Hostile Work Environment and Attention Deficit Disorder: How to Cope


You have had to learn to adjust all your life, finding ways to handle your attention deficit disorder. You have had challenging times feeling bad about yourself and faced the possibility of failing a class because you found it difficult to manage deadlines, paperwork and keeping up with books, notebooks and notes. And now you’ve found a job you’re excited about because it allows you to use your strong points, even though you have to deal with activities you’ve struggled with in the past.

But you have a supervisor or a co-worker making things more difficult for you. Dealing with attention deficit disorder and hostile work environment makes your job even harder.

First, the law is on your side. Federal regulations require organizations to deal with a hostile work environment when they learn about it. Your case can be taken up so long as you have a reasonable belief that, to keep your job, you must endure the harassment from your supervisor or co-workers.

You can learn to cope with the harassment you are experiencing.

The Law

Your employer is not allowed to discriminate against you because you have attention deficit disorder. The Americans with Disabilities Act (ADA) considers ADD to be a disability and requires employers to meet your needs, if you have discussed your condition with them.

Some of these accommodations could include assigning an intern or an assistant to work with you and taking care of the areas of your job that you find difficult. Ask for a coach or a mentor to help you stay on task and get organized.

Coping With Harassment

Document every incident of harassment, bullying or intimidation. Once you can prove a pattern of discriminatory harassment, seek consultation with a lawyer. A lawyer can help you reveal the pattern of harassment and discrimination to higher management, helping to stop the abuse being directed against you, according to Tim’s Law. As someone dealing with attention deficit disorder and hostile working environment, you have more than enough to be handling.

If you prefer to handle your situation on your own, speak to a manager who is one or two levels above your own supervisor, if your supervisor is the one creating the hostile work environment.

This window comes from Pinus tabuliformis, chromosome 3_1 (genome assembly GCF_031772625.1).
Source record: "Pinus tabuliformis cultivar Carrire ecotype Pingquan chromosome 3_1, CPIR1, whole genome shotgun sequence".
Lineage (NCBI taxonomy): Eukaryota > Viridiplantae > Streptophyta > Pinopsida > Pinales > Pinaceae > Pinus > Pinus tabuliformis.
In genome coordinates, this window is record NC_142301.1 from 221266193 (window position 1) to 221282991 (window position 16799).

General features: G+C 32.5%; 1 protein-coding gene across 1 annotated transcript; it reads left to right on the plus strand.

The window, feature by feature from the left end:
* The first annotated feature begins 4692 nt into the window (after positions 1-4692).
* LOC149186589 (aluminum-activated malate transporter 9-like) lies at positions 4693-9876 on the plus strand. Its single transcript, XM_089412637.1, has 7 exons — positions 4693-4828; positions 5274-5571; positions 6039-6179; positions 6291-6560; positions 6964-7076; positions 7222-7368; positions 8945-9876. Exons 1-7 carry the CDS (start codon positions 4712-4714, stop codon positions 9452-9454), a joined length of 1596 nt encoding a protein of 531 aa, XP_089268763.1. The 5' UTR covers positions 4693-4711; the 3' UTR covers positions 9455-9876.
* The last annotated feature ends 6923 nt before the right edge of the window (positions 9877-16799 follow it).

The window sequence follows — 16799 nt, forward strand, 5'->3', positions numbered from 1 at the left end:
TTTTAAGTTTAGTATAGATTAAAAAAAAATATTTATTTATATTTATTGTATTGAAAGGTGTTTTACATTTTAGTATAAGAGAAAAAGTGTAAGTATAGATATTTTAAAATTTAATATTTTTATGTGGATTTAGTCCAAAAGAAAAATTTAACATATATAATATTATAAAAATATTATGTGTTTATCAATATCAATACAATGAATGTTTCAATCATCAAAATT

If you have complained and the hostile work environment continues, file a complaint with the Equal Employment Opportunity Commission (EEOC). If you are able to prove your harassment is related to your ADD, the EEOC will accept your complaint and begin an investigation. Try not to quit your job because this could affect any claim or complaint you file.

Your ADD symptoms cause enough stress for you — do not allow the hostile work environment-related stress make your situation any worse. Admit that you are stressed and seek counseling to help you handle your feelings. You can cope with a hostile work environment, even if you have attention deficit disorder.

Managing Your ADD

Recognize what challenges ADD puts in your way — if you have difficulty with repetitive, routine tasks, find ways of coping with them when they need to be done. For instance, take care of them first thing in the morning, when you are the freshest.

Build spontaneity into your work day. After you have completed routine paperwork schedule time to check voice mail messages and emails. Check these only once or twice during the day so you don’t get distracted when working on another task.

Work on only one task at a time; set a timer to remind you when it’s time to move to another task, then begin that task when the timer goes off.

You are under an extraordinary level of stress, so don’t forget to give yourself a small reward for finishing a project or task. Spend a few minutes feeling good about yourself, because experiencing attention deficit disorder and hostile work environment can make you feel even worse about yourself than you normally do.